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Malouf v. United States

United States District Court, D. Massachusetts

December 29, 2014

MICHAEL J. MALOUF, Plaintiff,
v.
UNITED STATES OF AMERICA et al., Defendants.

ORDER

GEORGE A. O'TOOLE, Jr., District Judge.

Plaintiff Michael J. Malouf, proceeding pro se, originally brought this action against the United States and several correctional defendants concerning the medical treatment he received as an inmate at FMC Devens. The Court granted Malouf's motion to proceed in forma pauperis and gave Malouf forty-two days to show why his claims as to all the defendants except the United States should not be dismissed. (Mem. and Order at 4-5 (dkt. no. 5).). The United States now moves to dismiss Malouf's complaint for insufficient service of process.

When bringing an action against the United States, a plaintiff must serve the United States Attorney for the district where the action is brought, the Attorney General of the United States, and any nonparty agency or officer involved in the action. Fed.R.Civ.P. 4(i)(1). The government asserts that Malouf failed to serve process on the relevant nonparty agency, the Bureau of Prisons ("BOP").

A plaintiff who fails to properly serve a defendant within 120 days of filing may avoid dismissal by "show[ing] good cause for the failure." Fed.R.Civ.P. 4(m); Benjamin v. Grosnick, 999 F.2d 590, 591 (1st Cir. 1993). 28 U.S.C. § 1915(d) provides that the officers of the court shall effect service of process for plaintiffs proceeding in forma pauperis. As a result, a plaintiff shows good cause when either the court or the United States Marshals fails to fulfill that responsibility. Laurence v. Wall, 551 F.3d 92, 94 (1st Cir. 2008).[1] However, although court officers are ultimately responsible for serving process under § 1915(d), a plaintiff such as Malouf must provide the addresses of the defendants to the marshals. Id . (explaining that plaintiffs proceeding in forma pauperis are responsible for "providing the addresses of the named defendants, if needed, and completing any necessary paperwork and forms"). It does not appear whether Malouf ever provided the United States Marshals with the address of the BOP for service on that agency.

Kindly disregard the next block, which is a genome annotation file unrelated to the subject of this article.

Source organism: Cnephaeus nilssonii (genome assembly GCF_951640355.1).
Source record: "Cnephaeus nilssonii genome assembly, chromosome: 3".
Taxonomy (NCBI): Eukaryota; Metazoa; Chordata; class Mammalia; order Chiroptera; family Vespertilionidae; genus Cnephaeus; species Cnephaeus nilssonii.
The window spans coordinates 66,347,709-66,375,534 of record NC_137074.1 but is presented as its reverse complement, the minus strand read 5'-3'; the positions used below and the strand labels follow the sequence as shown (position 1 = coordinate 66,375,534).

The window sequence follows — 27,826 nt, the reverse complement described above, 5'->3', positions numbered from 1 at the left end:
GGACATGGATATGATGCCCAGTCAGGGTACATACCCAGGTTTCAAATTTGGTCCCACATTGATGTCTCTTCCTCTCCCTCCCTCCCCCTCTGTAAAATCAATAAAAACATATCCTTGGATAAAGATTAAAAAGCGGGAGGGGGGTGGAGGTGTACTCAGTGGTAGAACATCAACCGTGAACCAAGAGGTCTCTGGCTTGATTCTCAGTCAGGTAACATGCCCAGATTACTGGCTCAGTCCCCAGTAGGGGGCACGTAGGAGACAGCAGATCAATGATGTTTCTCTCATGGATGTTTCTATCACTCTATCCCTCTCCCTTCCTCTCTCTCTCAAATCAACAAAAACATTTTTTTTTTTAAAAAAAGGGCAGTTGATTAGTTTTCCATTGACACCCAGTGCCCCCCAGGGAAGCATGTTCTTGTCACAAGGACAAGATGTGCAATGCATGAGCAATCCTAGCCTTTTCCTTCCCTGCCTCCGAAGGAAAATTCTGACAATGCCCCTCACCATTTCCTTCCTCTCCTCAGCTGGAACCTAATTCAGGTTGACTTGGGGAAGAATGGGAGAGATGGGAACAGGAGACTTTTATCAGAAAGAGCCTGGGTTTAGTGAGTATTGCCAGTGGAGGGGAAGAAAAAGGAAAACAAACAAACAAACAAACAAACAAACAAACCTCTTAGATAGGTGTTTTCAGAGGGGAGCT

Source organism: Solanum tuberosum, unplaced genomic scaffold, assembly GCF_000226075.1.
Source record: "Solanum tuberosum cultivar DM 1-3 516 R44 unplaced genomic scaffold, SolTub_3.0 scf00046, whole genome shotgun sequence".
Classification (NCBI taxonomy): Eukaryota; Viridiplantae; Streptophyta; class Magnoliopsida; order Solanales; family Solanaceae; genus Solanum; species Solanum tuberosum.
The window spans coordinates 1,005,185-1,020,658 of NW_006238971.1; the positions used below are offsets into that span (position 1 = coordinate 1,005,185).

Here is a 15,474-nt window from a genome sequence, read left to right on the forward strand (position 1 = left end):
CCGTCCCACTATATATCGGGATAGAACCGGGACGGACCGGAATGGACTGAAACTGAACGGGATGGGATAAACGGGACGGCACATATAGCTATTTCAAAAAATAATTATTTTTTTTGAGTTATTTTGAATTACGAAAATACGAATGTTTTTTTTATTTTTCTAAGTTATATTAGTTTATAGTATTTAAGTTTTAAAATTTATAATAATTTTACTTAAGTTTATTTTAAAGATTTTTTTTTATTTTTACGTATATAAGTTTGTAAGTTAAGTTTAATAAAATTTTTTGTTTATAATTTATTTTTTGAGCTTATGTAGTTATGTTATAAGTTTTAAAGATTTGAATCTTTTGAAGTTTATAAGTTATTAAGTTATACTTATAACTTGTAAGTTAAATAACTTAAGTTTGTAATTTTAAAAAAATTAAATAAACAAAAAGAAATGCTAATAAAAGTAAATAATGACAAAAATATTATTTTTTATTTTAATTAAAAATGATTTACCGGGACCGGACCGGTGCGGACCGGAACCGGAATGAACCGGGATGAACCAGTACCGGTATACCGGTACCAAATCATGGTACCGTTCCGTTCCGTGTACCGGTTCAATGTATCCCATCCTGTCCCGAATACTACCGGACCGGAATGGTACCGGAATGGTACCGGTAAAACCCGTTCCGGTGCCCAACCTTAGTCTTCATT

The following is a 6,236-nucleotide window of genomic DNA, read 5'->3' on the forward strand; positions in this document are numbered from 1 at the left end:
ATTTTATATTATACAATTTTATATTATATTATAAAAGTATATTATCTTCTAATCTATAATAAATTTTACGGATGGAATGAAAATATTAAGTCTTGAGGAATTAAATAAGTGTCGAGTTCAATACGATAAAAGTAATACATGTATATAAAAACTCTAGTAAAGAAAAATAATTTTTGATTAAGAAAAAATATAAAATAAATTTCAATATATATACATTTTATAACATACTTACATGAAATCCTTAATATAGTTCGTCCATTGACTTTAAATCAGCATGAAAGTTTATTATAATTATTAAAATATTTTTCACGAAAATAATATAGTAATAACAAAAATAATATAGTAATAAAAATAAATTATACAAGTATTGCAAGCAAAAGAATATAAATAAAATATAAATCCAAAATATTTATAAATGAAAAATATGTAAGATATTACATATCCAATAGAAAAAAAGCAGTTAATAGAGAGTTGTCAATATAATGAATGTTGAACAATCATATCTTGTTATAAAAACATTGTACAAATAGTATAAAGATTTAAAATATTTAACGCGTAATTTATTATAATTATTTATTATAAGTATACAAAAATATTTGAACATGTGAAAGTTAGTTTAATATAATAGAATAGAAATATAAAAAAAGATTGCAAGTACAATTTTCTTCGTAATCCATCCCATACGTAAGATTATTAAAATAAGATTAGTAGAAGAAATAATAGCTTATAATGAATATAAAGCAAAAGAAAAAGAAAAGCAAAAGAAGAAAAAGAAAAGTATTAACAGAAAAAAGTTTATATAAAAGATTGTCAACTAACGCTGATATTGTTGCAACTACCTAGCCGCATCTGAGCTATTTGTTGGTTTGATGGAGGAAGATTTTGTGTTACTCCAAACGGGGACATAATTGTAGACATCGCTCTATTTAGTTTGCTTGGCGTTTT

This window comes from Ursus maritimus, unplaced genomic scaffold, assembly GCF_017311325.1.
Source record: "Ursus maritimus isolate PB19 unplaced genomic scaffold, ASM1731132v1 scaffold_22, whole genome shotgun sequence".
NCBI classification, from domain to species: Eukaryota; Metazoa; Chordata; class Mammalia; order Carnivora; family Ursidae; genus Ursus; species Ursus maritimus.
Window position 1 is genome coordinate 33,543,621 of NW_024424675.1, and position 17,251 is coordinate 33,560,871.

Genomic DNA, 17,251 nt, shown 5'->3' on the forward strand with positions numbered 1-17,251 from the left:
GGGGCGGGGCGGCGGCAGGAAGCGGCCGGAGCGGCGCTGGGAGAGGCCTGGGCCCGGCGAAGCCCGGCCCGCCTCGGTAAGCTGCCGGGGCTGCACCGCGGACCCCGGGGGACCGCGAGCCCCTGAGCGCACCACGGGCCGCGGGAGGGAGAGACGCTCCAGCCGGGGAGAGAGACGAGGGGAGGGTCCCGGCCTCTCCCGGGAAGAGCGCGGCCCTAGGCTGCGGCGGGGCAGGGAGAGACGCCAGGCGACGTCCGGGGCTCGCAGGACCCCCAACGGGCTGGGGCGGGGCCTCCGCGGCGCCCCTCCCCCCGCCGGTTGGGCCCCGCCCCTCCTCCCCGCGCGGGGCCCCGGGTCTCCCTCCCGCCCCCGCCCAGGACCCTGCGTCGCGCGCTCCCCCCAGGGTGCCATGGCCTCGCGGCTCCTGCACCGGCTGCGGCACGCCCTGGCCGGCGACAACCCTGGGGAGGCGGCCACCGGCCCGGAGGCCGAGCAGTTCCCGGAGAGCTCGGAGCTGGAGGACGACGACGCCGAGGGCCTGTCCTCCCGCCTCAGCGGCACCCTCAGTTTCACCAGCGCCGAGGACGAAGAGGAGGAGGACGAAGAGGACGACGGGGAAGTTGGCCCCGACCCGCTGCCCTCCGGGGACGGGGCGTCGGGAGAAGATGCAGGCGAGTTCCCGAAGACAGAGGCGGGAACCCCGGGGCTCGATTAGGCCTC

The Court is generally more forgiving of a pro se plaintiff's procedural errors. See Morales v. Spencer, No. 13-cv-12423-FDS, 2014 WL 2003039, at *2 (D. Mass. May 14, 2014) (granting pro se plaintiff a thirty-day extension for service of process absent showing of good cause); Edwards v. Bertucci's Italian Rest., No. 13-cv-10604-FDS, 2013 WL 5012705, at *2-3 (D. Mass. Sept. 11, 2013) (providing pro se plaintiff a final opportunity to properly serve the defendant where he "clearly is unfamiliar with service procedures"). Accordingly, Malouf shall have 60 days from the date of this order to send the summons and Complaint to the BOP. Malouf must provide the address of the BOP to the United States Marshals Service such that the marshals can effect service through the procedures outlined in this Court's previous Order. (Mem. and Order at 4-5 (dkt. no. 5).)

For the reasons stated herein, the United States' Motion to Dismiss (dkt. no. 11) is DENIED and the plaintiff has 60 days from the date of this order to serve the BOP.

It is SO ORDERED.


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